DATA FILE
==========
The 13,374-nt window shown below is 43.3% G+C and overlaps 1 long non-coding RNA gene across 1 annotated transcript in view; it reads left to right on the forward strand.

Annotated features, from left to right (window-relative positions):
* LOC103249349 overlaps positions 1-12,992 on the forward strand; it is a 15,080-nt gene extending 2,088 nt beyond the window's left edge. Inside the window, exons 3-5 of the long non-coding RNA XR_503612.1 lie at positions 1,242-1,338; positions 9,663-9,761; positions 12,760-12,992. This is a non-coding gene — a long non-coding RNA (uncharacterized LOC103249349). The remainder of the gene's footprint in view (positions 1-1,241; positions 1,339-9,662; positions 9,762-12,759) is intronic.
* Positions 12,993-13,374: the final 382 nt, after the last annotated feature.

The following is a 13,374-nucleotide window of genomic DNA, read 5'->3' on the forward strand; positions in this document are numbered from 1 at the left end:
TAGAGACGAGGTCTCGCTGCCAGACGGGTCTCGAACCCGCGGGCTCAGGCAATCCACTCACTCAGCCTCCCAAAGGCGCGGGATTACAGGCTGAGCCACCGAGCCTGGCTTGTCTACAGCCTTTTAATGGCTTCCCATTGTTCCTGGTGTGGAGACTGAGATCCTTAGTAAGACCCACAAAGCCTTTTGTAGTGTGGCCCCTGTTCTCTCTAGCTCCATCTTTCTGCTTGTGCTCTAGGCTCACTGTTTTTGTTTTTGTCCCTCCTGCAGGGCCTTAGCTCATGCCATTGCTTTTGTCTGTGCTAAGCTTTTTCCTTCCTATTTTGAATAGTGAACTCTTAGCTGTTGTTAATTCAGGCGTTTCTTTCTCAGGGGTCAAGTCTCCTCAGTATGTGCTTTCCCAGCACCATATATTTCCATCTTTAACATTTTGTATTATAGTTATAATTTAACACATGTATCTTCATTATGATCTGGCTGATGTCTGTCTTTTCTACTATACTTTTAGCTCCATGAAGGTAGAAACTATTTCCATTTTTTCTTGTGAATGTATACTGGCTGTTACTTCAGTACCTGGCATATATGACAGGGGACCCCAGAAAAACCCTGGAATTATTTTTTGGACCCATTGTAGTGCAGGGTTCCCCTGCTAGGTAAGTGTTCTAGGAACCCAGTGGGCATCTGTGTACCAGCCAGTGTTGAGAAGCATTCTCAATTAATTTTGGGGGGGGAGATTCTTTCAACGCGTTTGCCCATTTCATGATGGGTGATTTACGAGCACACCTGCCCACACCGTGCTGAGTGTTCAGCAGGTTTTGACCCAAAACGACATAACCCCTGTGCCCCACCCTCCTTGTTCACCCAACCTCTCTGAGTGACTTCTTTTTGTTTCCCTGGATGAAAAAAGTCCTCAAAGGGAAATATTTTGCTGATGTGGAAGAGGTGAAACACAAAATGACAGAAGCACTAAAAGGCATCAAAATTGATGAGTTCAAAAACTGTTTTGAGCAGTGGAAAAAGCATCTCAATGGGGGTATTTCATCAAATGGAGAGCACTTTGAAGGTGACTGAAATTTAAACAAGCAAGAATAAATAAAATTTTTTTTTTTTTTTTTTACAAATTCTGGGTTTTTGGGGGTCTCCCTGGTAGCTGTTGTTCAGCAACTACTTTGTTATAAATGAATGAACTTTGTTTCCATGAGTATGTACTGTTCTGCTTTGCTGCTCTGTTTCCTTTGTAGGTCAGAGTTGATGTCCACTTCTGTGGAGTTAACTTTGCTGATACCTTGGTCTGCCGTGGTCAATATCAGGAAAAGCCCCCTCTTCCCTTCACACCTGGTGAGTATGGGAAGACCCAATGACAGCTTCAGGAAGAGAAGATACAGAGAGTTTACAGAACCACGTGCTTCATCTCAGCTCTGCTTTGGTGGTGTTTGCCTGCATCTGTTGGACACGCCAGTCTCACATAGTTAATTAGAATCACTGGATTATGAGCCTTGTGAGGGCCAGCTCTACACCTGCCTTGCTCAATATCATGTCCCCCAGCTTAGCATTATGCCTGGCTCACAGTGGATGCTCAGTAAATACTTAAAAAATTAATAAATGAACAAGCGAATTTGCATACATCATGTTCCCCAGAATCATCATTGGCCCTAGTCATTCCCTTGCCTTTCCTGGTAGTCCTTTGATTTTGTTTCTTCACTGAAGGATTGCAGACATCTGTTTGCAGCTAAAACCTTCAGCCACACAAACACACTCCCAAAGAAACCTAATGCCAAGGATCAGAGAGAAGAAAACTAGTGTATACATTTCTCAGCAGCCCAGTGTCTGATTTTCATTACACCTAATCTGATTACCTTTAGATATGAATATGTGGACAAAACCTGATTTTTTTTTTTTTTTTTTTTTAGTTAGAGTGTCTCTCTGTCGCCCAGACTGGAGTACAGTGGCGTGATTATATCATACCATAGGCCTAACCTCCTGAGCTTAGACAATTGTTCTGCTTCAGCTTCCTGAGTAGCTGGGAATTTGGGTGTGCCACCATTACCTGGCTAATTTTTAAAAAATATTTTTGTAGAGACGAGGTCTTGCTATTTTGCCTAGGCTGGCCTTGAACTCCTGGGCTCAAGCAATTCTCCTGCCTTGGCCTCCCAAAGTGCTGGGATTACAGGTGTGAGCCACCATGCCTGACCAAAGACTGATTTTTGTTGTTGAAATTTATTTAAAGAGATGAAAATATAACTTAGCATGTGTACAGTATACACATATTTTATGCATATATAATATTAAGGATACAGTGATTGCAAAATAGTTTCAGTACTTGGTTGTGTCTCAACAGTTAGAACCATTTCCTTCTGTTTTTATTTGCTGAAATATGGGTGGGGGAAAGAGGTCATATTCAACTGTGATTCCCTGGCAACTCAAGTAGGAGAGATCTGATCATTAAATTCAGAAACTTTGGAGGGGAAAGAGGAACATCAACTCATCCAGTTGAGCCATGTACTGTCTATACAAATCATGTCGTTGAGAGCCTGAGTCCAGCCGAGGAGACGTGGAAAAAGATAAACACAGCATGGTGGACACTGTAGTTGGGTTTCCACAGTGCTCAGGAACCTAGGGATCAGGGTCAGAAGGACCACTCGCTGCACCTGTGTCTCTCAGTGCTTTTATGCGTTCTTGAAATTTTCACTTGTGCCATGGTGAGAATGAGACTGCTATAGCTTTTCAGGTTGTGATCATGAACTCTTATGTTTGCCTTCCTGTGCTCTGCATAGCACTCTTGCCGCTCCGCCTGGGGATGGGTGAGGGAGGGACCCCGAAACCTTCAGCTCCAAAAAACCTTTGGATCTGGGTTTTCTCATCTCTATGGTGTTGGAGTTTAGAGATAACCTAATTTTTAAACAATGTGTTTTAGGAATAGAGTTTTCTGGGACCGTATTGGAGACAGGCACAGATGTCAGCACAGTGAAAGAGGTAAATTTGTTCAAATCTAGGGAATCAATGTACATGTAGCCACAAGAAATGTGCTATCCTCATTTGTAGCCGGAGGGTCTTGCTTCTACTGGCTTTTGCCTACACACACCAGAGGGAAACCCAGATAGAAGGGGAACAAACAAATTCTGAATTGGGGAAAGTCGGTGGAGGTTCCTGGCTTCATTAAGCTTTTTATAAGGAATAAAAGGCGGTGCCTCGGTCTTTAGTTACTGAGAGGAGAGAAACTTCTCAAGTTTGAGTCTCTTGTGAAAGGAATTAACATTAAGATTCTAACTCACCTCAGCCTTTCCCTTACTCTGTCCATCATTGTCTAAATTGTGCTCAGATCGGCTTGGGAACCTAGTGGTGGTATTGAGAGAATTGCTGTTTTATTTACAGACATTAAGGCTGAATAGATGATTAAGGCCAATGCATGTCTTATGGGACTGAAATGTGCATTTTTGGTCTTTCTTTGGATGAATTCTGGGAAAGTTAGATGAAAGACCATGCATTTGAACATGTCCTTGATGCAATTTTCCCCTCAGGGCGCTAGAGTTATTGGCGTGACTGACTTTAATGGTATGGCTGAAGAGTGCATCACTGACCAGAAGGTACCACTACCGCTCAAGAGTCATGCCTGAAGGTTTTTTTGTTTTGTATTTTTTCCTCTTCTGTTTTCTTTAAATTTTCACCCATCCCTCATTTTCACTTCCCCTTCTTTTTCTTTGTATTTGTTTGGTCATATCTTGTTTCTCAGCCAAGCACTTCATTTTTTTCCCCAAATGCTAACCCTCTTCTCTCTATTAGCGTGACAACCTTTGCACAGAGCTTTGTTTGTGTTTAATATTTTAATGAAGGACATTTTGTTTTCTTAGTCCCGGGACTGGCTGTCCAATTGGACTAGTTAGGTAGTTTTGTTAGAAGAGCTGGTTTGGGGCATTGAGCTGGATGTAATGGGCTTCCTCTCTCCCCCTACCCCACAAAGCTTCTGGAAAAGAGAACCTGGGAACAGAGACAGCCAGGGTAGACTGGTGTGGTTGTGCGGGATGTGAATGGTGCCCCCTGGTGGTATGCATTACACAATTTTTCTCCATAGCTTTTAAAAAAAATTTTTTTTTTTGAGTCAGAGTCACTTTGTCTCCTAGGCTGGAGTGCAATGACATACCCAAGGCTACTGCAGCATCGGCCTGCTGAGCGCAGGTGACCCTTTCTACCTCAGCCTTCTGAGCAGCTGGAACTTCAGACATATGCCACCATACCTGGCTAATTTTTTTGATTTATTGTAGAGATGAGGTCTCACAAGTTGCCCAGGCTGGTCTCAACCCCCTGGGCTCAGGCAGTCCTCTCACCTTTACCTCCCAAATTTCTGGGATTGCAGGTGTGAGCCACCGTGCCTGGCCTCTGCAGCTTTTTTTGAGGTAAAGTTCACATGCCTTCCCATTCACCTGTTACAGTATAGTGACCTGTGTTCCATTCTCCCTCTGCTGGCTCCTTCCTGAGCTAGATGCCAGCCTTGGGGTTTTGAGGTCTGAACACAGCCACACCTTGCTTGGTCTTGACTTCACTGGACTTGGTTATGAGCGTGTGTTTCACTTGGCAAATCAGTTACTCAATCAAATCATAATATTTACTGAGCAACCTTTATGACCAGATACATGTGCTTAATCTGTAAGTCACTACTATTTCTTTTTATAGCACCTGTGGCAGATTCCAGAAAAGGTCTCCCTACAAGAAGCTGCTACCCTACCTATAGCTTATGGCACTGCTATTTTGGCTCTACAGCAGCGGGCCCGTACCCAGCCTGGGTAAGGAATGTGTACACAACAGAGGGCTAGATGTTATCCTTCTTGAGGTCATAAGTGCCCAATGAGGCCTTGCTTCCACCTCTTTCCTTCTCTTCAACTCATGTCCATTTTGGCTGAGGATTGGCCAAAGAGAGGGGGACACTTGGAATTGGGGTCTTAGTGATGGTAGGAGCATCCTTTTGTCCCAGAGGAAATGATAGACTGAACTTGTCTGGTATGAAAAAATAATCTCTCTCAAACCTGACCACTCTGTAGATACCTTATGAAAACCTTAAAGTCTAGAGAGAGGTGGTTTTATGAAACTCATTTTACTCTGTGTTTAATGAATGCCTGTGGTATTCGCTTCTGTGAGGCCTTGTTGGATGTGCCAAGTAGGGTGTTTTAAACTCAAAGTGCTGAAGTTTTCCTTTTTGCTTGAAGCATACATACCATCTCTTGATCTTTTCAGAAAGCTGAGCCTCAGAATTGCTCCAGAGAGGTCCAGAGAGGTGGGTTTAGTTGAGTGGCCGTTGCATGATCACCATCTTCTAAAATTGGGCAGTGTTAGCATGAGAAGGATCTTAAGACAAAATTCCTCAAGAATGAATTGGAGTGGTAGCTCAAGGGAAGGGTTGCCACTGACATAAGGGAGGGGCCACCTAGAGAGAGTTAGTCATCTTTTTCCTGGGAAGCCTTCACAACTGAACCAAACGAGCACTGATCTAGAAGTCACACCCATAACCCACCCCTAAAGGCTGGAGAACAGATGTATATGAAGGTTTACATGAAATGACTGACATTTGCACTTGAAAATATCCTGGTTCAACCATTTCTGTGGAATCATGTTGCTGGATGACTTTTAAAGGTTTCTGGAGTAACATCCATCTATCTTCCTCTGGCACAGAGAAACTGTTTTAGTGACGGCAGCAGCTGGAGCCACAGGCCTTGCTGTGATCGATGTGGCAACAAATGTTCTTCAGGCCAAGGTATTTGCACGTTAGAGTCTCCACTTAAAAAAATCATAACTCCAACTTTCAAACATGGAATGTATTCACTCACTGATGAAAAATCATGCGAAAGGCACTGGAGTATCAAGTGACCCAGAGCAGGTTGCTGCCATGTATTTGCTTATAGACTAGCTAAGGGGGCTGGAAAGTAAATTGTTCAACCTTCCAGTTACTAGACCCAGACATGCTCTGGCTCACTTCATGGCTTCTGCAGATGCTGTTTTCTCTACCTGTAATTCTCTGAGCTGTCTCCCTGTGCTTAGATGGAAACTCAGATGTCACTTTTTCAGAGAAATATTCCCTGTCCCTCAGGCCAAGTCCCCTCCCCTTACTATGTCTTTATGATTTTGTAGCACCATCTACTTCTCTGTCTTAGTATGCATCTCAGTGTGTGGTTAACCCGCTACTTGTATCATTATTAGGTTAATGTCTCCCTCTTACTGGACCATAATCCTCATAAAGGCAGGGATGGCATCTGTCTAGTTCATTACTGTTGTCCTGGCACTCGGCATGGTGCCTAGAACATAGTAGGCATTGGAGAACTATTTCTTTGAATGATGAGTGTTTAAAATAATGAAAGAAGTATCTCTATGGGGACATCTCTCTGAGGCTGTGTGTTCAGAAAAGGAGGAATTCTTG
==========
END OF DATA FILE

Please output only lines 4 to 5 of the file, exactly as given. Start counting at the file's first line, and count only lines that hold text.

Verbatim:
* Positions 12,993-13,374: the final 382 nt, after the last annotated feature.

The following is a 13,374-nucleotide window of genomic DNA, read 5'->3' on the forward strand; positions in this document are numbered from 1 at the left end: